Negation in Non-Standard British English: Gaps, Regularizations, and Asymmetries

Negation in Non-Standard British English: Gaps, Regularizations, and Asymmetries

Negation in Non-Standard British English: Gaps, Regularizations, and Asymmetries

Negation in Non-Standard British English: Gaps, Regularizations, and Asymmetries

Synopsis

Despite the advances of radio and television and increasing mobility and urbanization, spoken English is by no means becoming more like the written standard. English dialect grammar, however, is still a new and relatively undeveloped area of research, and most studies to date are either restricted regionally, or based on impressionistic statements. This book provides the first thorough empirical study of the field of non-standard negation across Great Britain.

Excerpt

This chapter is designed to give an overview of the grammar of negation in standard English today, as this will be the relevant point of comparison for our discussion of non-standard features in the following chapters. The discussion of negation in standard English will centre on the 'heart' of negation, i.e. negation effected by the negator not and equivalent strategies, for example by nobody or nothing, and the interaction (or not) of the two. One particularly striking feature of English, the contraction of negator and verb, will be given much room, again as we expect interesting differences in non-standard English. Finally, the situation in English will be compared to other languages of Europe, giving us a measure by which to gauge whether standard English is a typical or untypical European language (with respect to negation). This will again become relevant in the following chapters, when we try to determine whether non-standard English behaves significantly differently from the standard.

Terminology

In this chapter we will be concerned both with the negation of a whole sentence or clause (sentence negation) and the negation of just a constituent of a clause (constituent negation), but not with what has - a little unfortunately - simply been called morphological negation in several treatments of English. The term morphological negation has been used in a generalized way to mark word-internal, more precisely, derivational negation, expressed in prefixes like un- or in- in unhappy and inanimate. This semantic 'negation' of the meaning of a word, however, has no effect on the syntax of a sentence, and therefore a sentence with a word containing one of these 'negative' morphemes may still be syntactically positive. For example, a sentence like He is unhappy requires a negative tag in a reversed polarity question, e.g. He is unhappy, isn't he?, as opposed to the sententially negative He is not happy, is he? (See Klima's criteria for sentence negation in Table 2.1.) For this reason, word-internal negation will not be treated in any depth here, as it is simply not a feature of syntax.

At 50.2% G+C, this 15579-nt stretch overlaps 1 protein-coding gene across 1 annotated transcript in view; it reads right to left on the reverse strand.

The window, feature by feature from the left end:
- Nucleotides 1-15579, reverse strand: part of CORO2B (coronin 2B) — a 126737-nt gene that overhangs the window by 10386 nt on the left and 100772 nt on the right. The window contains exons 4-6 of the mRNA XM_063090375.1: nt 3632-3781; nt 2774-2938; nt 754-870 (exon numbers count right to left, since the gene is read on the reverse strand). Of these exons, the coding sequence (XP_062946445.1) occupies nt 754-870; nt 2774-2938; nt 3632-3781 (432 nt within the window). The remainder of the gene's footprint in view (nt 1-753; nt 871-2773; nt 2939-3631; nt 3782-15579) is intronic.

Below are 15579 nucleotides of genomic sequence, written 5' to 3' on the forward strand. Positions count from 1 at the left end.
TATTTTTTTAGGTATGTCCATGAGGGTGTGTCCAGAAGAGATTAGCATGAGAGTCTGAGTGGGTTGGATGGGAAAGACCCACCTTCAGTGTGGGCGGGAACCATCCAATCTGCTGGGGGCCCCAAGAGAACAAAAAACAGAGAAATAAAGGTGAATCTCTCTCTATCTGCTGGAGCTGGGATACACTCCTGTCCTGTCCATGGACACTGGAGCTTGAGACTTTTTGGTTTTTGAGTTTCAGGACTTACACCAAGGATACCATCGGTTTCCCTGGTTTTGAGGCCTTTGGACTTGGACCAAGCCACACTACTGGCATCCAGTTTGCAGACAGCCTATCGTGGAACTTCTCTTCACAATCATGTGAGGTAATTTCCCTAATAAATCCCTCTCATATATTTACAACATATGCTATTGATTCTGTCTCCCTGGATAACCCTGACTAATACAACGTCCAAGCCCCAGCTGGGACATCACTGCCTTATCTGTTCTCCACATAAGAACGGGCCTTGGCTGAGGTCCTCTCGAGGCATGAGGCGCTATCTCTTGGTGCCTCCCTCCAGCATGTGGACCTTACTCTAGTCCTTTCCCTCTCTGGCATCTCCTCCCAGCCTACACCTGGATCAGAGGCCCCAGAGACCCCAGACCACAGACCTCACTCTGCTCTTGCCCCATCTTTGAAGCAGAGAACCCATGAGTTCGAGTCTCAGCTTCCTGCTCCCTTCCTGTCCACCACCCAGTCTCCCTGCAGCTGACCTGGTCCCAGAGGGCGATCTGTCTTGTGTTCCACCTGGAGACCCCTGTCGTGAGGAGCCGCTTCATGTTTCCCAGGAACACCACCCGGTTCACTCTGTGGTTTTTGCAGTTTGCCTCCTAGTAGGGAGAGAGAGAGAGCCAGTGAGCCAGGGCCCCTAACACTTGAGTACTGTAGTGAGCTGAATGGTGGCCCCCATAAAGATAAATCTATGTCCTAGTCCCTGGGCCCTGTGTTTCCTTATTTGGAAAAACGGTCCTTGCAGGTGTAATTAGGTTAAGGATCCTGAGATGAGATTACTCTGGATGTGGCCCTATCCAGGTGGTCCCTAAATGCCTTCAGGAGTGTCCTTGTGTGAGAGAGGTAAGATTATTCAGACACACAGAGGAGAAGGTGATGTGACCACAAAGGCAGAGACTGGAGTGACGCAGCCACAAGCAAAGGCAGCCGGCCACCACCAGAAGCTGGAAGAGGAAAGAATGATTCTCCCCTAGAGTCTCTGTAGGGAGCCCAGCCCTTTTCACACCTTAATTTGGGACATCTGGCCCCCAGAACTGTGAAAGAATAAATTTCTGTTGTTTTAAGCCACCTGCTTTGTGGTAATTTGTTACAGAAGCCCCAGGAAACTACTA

Search by... Author
Show... All Results Primary Sources Peer-reviewed

Oops!

An unknown error has occurred. Please click the button below to reload the page. If the problem persists, please try again in a little while.